September 24, 2021

I, Science

The science magazine of Imperial College

There are those among us, myself included, who explain away their inability to say no to one more drink or one more packet of biscuits by proclaiming that they have an ‘addictive personality’ which somehow makes their lack of self control socially acceptable.

Despite using this excuse many times myself, deep down I thought this trait to be purely psychological and just simply explained as an inherent lack of will power. However research at the University of Gothenburg may have identified a biological basis for why some people find alcohol and sugary treats so moreish!

The culprit is a neuropeptide called ghrelin, responsible for activating the brain’s reward system and increasing your appetite. It works like this:

  • Feeling hungry
  • Ghrelin levels increase
  • The brain’s reward system is activated
  • Our motivation to look for food increases

In previous studies, ghrelin has been associated with the development of alcoholism and drug addition. This new research, published in PLoS One, examined the genes of 579 members of the public. Those with certain changes in the ‘ghrelin gene’ were found to consume significantly more sugar and alcohol than other members of the sample population who did not have these specific changes. Blocking ghrelin in rats saw that they dramatically reduced their sugar consumption and were much less motivated to hunt for sugary snacks.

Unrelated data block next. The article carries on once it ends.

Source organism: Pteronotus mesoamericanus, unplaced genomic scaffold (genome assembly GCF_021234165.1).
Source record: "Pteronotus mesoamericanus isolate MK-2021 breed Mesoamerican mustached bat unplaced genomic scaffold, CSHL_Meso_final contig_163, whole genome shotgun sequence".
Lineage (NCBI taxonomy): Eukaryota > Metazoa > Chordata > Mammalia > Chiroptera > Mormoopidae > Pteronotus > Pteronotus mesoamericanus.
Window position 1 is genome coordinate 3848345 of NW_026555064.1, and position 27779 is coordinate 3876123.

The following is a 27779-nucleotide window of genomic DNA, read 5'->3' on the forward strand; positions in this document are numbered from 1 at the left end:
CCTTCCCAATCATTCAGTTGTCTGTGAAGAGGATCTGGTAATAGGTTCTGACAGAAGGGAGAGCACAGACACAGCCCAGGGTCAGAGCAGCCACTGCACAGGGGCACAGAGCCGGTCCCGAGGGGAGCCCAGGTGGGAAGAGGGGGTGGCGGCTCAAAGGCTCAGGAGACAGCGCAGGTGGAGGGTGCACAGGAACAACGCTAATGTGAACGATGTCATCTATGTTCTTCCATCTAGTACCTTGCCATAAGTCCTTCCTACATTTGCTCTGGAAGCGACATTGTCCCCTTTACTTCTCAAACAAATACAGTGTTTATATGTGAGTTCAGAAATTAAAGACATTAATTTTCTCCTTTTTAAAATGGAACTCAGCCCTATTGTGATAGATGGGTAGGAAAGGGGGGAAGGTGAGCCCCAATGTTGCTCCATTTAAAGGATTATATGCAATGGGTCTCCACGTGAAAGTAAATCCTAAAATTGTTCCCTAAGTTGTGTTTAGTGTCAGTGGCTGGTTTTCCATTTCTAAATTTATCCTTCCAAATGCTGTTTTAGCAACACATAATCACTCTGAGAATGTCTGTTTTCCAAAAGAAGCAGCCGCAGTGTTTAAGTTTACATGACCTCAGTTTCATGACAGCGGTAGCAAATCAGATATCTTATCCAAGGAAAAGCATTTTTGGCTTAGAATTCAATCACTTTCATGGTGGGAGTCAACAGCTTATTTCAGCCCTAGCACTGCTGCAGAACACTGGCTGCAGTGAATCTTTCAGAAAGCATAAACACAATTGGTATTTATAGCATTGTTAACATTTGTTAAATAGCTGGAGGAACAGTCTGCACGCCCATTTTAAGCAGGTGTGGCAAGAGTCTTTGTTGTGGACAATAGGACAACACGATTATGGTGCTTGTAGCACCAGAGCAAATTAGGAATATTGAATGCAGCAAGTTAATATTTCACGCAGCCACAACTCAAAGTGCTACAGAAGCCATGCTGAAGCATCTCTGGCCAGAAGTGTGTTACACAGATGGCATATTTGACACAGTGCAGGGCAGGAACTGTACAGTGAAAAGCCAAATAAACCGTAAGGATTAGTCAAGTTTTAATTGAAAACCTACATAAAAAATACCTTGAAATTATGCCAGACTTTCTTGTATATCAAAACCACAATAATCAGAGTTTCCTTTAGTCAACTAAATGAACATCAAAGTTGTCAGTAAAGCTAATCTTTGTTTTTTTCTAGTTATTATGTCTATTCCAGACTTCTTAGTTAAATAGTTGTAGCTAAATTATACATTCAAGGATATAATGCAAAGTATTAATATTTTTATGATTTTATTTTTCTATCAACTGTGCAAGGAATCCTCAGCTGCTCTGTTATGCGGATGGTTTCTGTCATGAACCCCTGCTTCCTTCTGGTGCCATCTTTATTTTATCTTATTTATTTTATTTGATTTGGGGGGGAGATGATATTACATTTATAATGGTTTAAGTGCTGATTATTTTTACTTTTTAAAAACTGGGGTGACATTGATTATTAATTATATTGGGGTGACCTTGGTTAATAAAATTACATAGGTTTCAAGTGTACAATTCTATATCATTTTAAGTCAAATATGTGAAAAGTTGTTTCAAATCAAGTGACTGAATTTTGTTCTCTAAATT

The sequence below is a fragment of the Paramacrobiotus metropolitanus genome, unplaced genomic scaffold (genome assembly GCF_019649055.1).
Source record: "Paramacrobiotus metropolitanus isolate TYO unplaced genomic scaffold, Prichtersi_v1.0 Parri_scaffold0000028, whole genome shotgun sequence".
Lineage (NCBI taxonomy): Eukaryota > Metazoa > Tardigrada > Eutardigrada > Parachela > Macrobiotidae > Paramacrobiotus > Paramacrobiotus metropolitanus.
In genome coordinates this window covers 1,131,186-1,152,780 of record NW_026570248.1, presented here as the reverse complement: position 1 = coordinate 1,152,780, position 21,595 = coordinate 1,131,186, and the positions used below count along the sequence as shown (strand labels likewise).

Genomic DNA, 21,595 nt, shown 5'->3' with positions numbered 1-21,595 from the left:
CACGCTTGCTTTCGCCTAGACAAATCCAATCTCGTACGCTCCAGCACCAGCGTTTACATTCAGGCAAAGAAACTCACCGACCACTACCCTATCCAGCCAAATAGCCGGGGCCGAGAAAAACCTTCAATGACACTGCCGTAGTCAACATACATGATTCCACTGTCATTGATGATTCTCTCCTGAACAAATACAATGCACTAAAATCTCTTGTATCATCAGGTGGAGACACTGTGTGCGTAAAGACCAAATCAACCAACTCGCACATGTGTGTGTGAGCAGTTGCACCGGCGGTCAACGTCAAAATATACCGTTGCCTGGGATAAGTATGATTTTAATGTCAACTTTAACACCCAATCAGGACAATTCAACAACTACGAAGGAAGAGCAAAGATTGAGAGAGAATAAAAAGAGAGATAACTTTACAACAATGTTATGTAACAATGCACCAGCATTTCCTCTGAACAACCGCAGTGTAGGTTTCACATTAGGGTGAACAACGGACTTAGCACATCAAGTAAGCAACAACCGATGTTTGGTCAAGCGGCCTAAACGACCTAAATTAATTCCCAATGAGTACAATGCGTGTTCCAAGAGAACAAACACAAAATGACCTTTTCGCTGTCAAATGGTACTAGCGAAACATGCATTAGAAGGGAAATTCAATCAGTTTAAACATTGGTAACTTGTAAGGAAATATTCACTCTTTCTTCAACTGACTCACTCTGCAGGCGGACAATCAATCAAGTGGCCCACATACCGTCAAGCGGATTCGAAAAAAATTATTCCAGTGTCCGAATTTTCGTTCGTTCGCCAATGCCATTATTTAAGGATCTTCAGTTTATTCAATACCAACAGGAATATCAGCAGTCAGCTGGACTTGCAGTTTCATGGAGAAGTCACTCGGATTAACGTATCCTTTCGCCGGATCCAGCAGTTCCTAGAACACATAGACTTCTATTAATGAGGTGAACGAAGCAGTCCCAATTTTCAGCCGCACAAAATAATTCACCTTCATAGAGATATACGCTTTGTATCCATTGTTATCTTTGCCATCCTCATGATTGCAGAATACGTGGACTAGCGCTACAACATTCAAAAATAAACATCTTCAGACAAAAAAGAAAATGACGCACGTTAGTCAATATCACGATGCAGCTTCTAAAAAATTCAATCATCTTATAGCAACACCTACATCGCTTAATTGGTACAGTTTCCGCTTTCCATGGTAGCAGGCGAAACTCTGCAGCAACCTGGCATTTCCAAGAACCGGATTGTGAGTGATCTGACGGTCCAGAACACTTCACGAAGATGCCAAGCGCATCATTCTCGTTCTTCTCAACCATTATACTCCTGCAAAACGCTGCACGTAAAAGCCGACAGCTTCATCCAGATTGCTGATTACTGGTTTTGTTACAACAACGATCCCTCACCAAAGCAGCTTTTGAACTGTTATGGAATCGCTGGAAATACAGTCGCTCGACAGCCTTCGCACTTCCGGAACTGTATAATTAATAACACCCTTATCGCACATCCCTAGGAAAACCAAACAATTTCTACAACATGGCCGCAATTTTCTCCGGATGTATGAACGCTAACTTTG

These same researchers had previously found that when the ghrelin system is blocked in humans, the positive effects of addictive drugs are greatly reduced lessening the chances of an individual succumbing to the addictive qualities.  The changes to the ghrelin gene found to be linked to higher levels of sugar consumption have also been associated with weight gain in alcoholics and smoking.

Now the real significance of this study is not just to confirm that my addictive personality may in fact have a biological basis. More importantly, it has brought scientists a step closer to understanding the physiological workings of addictive behaviour. From this research, new drugs can be developed to block the ghrelin system enabling the treatment of patients suffering from alcoholism and binge-eating disorders. On a societal scale, this could also help in persuading society to view alcoholism and other addictions as an illness, easing sufferer’s access to the much-needed treatment they deserve.